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1860s Sauvie Island
“A people which takes no pride in the noble achievements of remote ancestors will never achieve anything worthy to be remembered with pride by future descendants”
(a British Historian and Politician 1800-1859)
In 1864, he brought Abbie Bonser to the area as his wife. Abbie was widely considered the most beautiful woman in the territory. Her looks and personality were described in great detail in the Seattle Post Intelligencer and repeated in the Oregonian at the time of her father’s death. (John Bonser)
William and Abbie ran a trading post in what was considered the heart of Squak Valley, (now Isaquah) Their only source of real income was from the sale of hoop-poles.
They employed the local Snohomish Indians to help manufacture and transport the hoop-poles. William not only trusted his employees, but felt they shared a solid friendship.
Against the advice of his neighbors, he often shared his liquor with his native friends. He never believed the stories he’d heard of bad effects liquor had on them, for in his heart he knew they were his friends and would never harm him or his family. The Natives, in turn, looked upon him as a “white” chief. He was truly respected by all.
Further up the Snohomish River there was a fracas between some settlers and local Native Americans. Three Natives were killed, including a chief. Though this created great unrest among the neighboring tribes, nothing happened until the following summer.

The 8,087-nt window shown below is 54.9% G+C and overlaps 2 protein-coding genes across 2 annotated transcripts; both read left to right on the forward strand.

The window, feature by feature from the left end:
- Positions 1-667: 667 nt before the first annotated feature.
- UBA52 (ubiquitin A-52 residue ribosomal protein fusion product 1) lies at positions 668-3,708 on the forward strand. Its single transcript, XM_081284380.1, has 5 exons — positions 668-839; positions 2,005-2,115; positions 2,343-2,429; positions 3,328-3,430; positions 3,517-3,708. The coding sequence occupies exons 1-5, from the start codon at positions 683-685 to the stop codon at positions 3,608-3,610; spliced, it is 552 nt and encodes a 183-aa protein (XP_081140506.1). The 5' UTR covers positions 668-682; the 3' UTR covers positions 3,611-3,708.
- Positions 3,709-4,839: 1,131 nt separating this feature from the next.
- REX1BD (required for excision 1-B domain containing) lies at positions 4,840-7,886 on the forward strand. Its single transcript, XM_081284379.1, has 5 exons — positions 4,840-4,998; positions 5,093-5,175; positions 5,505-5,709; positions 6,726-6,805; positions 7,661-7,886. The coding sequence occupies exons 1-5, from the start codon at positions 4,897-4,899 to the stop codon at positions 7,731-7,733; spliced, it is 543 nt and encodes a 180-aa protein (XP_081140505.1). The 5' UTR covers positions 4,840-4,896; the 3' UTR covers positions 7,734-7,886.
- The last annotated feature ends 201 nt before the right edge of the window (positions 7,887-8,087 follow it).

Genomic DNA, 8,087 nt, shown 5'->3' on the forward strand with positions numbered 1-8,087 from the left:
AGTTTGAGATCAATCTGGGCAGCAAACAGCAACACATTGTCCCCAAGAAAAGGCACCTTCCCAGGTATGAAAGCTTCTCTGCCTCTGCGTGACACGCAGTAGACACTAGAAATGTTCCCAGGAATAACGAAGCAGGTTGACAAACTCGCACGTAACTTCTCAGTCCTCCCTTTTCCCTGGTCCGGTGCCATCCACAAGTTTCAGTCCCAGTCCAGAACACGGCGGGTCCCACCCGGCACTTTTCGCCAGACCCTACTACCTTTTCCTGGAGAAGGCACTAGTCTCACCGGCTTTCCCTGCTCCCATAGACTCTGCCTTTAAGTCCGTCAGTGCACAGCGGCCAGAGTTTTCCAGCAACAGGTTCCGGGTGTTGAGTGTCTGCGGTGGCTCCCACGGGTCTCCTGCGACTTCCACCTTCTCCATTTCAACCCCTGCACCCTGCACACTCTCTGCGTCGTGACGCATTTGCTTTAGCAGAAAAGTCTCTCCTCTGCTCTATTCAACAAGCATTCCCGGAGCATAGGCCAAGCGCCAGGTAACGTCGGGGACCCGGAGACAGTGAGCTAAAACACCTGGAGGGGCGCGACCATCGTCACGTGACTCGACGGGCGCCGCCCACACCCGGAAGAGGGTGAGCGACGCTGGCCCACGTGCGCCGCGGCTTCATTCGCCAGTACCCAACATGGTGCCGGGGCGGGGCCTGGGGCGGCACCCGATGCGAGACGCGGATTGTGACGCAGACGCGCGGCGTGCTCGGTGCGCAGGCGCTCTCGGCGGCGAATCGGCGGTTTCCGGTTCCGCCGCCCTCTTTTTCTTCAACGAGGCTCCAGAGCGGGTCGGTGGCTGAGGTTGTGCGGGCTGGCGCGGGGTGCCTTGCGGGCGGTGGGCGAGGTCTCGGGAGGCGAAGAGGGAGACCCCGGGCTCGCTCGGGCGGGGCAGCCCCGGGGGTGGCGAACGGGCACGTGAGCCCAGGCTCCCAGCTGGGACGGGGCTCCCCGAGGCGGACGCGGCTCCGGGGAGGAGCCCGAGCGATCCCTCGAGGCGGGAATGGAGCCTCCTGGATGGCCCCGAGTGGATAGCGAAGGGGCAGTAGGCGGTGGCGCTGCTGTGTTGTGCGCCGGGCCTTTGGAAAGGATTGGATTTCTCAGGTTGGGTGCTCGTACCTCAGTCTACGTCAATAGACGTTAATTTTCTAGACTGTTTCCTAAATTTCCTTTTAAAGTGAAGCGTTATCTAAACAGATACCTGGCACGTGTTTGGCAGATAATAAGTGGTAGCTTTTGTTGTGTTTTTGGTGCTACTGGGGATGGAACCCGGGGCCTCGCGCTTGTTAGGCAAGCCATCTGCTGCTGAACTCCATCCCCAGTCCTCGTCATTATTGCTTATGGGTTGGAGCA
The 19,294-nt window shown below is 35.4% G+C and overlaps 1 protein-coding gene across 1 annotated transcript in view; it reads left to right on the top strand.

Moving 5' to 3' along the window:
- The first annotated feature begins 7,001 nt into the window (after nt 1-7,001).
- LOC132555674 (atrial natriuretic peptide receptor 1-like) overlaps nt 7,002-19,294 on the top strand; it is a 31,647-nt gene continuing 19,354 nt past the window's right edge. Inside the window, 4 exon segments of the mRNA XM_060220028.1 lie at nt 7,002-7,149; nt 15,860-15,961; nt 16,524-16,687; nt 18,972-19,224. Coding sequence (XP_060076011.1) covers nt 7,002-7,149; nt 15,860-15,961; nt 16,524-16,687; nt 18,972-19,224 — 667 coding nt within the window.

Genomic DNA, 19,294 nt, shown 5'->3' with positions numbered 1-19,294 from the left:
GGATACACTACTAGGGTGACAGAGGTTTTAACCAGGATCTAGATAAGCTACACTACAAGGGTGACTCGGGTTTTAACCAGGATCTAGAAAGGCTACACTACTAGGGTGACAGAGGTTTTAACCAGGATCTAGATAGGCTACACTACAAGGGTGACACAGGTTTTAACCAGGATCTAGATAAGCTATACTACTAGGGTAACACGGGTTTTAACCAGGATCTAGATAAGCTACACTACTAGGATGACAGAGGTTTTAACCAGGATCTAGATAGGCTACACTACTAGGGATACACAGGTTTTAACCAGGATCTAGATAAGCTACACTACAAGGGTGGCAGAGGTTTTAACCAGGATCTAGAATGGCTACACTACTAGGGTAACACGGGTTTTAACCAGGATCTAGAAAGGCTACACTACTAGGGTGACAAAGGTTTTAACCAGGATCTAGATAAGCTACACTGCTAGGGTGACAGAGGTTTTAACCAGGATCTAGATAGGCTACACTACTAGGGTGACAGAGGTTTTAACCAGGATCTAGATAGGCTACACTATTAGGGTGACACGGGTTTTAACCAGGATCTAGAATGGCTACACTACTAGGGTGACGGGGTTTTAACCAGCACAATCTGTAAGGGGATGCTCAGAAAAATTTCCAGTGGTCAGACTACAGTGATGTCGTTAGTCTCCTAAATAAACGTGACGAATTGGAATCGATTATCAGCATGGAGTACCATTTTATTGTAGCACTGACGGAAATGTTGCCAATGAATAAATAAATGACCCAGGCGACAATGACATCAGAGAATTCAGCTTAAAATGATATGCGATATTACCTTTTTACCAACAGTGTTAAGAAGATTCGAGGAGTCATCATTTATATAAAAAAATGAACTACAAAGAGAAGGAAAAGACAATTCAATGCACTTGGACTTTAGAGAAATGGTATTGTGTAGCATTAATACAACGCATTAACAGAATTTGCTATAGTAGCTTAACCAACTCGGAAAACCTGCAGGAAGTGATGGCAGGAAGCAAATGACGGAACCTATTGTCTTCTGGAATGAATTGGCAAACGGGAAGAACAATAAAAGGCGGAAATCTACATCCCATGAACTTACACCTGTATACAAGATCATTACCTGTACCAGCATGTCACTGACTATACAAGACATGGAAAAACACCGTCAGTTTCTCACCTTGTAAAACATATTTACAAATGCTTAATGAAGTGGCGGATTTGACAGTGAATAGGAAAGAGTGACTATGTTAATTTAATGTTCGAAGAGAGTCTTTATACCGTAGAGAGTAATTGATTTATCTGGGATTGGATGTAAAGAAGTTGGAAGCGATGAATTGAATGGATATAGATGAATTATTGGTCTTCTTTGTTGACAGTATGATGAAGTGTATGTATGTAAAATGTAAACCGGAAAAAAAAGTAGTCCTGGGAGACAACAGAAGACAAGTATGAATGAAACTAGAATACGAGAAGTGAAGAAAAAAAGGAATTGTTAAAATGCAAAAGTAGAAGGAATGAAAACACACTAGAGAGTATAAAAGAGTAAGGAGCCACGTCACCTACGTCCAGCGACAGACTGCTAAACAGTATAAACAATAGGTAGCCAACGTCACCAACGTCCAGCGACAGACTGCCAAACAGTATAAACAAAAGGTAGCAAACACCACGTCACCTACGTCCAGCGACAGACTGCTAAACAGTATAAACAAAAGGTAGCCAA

Against the advice of fellow settlers, William still shared his liquor with his friends/employees. One evening they all got “gloriously” drunk. Two of the Snohomish tribesmen who worked for William Casto decided, in their drunken state, revenge was necessary. They needed to avenge the death of their fellow tribesman. William, as a “white” chief, was an appropriate victim.
One evening, as William, Abbie and a neighbor were sitting down to dinner, the two Snohomish employees ambushed and killed all three. A Klickitat Indian named Aleck, having heard the shootings, rushed to their aid. Although he was too late to save the Casto’s and their friend, he was able to kill the two who committed the murders. This further enraged the Indians. Now they needed to avenge the deaths of the ones who had been murdered by Aleck. They chose Aleck’s young son.
For weeks following the incidents the local papers were filled with stories of the evil effects of liquor.
(Information from family stories and material shared with us by Jean Erickson.)